16 June 2000
The current NHS Executive chief executive, Sir Alan Langlands, leaves in July and his deputy Neil McKay, who will 'act up' until an appointment is made in the autumn, is seen as one of the leading contenders for the new job. Chris Kelly, the current permanent secretary, has ruled himself out of the running.
Milburn described the post as 'probably the biggest and most exciting' in the public sector and 'at the cutting edge of health and social care reform'. He said: 'The task is to drive through a modernisation programme to create 21st century health and social care for the people of this country.'
The position, which will have an annual salary of £150,000–£200,000, is expected to attract senior civil servants in other departments, as well as those from outside the public sector.
The new office will pull together the department's three functions – the NHS, public health and social care – breaking down at national level the barriers ministers wish to abolish at local level.
Whitehall sources said splitting public health and social services from management of the NHS had led to tensions in the department, most recently during the winter flu crisis when rival groups of officials took charge of vaccinations, social care and hospital admissions.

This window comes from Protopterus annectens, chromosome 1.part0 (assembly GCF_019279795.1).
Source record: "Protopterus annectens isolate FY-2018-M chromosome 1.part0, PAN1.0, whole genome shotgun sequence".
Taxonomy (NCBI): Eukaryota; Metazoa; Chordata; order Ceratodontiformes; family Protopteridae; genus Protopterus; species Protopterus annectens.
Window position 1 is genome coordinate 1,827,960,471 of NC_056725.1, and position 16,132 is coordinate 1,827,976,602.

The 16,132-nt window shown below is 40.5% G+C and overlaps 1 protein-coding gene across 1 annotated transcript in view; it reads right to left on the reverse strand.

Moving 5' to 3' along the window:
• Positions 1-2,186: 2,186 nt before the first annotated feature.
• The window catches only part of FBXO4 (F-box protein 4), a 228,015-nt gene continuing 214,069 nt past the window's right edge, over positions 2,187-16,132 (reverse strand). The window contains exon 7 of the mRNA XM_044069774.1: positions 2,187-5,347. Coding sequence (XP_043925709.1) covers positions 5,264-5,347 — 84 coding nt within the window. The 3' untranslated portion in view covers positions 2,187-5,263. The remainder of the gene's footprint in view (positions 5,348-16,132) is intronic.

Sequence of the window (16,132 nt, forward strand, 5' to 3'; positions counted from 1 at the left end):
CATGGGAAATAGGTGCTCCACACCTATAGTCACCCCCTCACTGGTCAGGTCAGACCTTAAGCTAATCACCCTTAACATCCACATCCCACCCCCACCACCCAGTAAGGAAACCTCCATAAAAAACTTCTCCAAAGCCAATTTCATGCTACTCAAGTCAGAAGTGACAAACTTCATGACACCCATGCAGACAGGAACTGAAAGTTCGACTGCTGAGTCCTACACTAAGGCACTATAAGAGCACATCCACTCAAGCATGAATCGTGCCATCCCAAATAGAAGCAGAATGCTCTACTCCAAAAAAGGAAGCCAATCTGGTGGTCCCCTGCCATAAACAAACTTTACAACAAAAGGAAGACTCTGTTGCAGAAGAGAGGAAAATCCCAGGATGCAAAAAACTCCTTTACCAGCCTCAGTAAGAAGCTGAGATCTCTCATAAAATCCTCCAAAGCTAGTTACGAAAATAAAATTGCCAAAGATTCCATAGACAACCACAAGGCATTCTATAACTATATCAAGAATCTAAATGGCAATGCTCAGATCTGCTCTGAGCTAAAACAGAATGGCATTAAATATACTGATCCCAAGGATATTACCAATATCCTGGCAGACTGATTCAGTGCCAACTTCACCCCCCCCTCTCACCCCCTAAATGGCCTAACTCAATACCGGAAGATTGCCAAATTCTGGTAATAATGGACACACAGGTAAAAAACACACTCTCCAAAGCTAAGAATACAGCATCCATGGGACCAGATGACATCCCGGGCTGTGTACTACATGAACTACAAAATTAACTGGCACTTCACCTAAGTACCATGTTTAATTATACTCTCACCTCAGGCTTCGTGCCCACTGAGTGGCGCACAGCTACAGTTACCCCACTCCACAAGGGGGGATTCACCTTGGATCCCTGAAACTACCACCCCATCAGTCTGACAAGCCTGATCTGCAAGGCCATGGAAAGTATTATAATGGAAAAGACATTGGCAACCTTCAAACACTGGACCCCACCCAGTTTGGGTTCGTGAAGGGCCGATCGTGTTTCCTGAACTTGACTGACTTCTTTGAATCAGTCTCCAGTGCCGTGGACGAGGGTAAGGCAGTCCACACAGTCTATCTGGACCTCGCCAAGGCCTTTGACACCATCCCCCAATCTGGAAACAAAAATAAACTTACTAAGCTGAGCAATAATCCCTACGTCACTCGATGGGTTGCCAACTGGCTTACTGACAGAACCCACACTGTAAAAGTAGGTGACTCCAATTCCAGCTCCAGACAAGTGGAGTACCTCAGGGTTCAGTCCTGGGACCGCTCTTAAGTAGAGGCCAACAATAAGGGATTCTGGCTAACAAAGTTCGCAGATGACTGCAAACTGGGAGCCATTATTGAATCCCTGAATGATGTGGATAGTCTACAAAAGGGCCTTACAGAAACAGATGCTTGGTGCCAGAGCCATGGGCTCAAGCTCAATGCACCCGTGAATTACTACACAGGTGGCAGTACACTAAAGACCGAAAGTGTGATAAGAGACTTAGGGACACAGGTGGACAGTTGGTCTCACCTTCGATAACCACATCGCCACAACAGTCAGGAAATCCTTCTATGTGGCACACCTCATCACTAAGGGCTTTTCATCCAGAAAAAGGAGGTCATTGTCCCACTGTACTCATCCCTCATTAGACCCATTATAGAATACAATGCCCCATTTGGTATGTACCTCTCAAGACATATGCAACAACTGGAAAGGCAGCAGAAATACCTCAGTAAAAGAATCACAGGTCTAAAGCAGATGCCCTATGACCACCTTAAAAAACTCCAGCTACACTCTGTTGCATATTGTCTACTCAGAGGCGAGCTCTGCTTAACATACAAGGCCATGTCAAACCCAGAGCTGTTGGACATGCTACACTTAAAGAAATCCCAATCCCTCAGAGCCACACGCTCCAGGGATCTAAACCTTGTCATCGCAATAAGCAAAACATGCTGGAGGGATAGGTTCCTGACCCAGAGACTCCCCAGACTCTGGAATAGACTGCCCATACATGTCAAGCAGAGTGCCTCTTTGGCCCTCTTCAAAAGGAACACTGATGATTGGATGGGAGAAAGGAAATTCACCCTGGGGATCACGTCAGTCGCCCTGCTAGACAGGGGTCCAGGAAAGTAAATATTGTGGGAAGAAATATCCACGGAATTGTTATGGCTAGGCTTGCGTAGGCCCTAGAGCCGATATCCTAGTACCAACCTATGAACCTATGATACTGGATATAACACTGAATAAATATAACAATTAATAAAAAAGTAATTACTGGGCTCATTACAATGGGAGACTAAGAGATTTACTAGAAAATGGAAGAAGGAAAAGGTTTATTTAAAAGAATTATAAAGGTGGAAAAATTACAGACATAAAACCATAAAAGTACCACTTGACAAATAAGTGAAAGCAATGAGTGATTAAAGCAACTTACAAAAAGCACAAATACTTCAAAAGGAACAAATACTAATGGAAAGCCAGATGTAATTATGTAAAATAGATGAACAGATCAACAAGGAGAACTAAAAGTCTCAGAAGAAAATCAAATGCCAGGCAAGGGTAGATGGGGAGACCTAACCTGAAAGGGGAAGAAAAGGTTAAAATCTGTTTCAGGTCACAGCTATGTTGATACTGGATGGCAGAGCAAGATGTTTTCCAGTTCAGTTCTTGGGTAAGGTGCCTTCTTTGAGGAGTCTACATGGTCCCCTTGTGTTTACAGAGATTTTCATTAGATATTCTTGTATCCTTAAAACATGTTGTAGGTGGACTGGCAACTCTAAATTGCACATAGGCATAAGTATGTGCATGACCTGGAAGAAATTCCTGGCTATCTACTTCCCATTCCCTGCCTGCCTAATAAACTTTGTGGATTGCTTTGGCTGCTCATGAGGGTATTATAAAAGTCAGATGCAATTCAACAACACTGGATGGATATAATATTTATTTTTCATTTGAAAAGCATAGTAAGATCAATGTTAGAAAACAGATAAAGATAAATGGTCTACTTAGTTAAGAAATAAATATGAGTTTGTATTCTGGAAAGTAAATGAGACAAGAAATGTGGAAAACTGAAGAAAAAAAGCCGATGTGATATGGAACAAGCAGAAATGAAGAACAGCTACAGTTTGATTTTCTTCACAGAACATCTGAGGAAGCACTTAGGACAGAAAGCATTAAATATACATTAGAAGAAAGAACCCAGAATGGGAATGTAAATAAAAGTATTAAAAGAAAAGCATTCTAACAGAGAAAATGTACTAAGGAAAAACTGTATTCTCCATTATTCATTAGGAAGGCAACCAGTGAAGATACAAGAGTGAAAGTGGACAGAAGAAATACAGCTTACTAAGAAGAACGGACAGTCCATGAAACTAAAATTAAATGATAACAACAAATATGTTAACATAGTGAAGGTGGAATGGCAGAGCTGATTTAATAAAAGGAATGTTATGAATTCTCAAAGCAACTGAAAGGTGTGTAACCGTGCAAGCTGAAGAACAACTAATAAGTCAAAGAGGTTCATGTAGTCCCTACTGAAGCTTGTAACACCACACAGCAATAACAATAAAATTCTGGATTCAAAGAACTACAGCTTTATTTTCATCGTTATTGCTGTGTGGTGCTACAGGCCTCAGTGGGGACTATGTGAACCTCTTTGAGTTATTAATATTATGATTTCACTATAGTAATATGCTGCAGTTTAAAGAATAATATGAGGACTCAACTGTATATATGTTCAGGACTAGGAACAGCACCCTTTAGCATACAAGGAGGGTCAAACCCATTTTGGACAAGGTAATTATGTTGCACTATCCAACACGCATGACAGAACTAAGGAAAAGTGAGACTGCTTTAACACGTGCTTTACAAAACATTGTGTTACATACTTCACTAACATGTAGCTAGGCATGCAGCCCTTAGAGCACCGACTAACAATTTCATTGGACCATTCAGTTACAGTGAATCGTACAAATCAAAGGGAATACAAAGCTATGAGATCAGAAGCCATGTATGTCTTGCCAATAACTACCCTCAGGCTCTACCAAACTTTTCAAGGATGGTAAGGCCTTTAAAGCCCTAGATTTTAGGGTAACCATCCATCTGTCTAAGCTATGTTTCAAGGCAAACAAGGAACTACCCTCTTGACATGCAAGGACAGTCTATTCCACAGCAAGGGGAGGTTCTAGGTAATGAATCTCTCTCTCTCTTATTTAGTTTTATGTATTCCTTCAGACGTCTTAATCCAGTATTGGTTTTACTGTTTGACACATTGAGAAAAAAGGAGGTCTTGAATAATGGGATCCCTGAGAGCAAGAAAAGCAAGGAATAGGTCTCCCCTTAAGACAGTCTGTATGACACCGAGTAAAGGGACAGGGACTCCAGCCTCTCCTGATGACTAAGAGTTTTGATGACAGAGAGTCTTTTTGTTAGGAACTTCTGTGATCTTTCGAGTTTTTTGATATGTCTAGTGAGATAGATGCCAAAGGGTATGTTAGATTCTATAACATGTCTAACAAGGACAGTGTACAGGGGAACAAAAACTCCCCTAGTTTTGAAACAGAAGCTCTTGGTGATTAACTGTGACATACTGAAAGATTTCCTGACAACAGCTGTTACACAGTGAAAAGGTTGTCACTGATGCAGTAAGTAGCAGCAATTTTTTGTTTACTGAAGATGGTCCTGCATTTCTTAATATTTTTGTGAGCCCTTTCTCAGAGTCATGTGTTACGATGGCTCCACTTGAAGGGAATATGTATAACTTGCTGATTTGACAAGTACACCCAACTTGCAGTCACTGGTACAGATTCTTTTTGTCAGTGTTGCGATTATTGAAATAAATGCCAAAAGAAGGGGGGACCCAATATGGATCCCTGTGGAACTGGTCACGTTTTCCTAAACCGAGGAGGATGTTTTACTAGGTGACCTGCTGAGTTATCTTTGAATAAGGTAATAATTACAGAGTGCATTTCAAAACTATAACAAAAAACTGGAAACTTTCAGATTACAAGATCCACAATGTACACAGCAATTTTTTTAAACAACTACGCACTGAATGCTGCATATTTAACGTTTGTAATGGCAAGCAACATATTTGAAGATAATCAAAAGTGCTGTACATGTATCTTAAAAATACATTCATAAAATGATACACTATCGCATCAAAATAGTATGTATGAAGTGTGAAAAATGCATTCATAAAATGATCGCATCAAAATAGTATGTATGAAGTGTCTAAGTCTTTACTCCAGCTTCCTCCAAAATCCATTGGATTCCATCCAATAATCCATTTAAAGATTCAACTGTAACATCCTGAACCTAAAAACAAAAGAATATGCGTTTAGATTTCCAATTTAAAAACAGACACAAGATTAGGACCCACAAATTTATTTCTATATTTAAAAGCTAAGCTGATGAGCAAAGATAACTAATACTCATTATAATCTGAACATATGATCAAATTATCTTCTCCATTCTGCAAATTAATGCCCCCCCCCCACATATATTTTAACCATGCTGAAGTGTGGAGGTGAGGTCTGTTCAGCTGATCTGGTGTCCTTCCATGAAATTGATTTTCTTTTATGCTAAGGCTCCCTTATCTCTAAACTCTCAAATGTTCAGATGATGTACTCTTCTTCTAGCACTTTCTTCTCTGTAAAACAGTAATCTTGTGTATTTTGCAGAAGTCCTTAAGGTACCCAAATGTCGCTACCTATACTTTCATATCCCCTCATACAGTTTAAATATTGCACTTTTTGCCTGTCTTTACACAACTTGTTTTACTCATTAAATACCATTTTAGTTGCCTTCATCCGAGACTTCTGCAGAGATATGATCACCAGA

'There have been numerous turf wars between the [NHS] Executive and departmental officials. You can't always separate operational responsibility from policy, especially with something as political as the NHS,' said a senior official.
Implementing the NHS National Plan, which will be published next month, will be top of the new overlord's agenda. Last week the prime minister and the health secretary hinted that the plan would make the NHS responsible for all elderly care, including that currently delivered by local authorities.
The NHS Confederation said the move would help bring together health and social services but warned that partnership must be the key. 'There must be no going back to the old-style mandarin methods,' a spokesman said.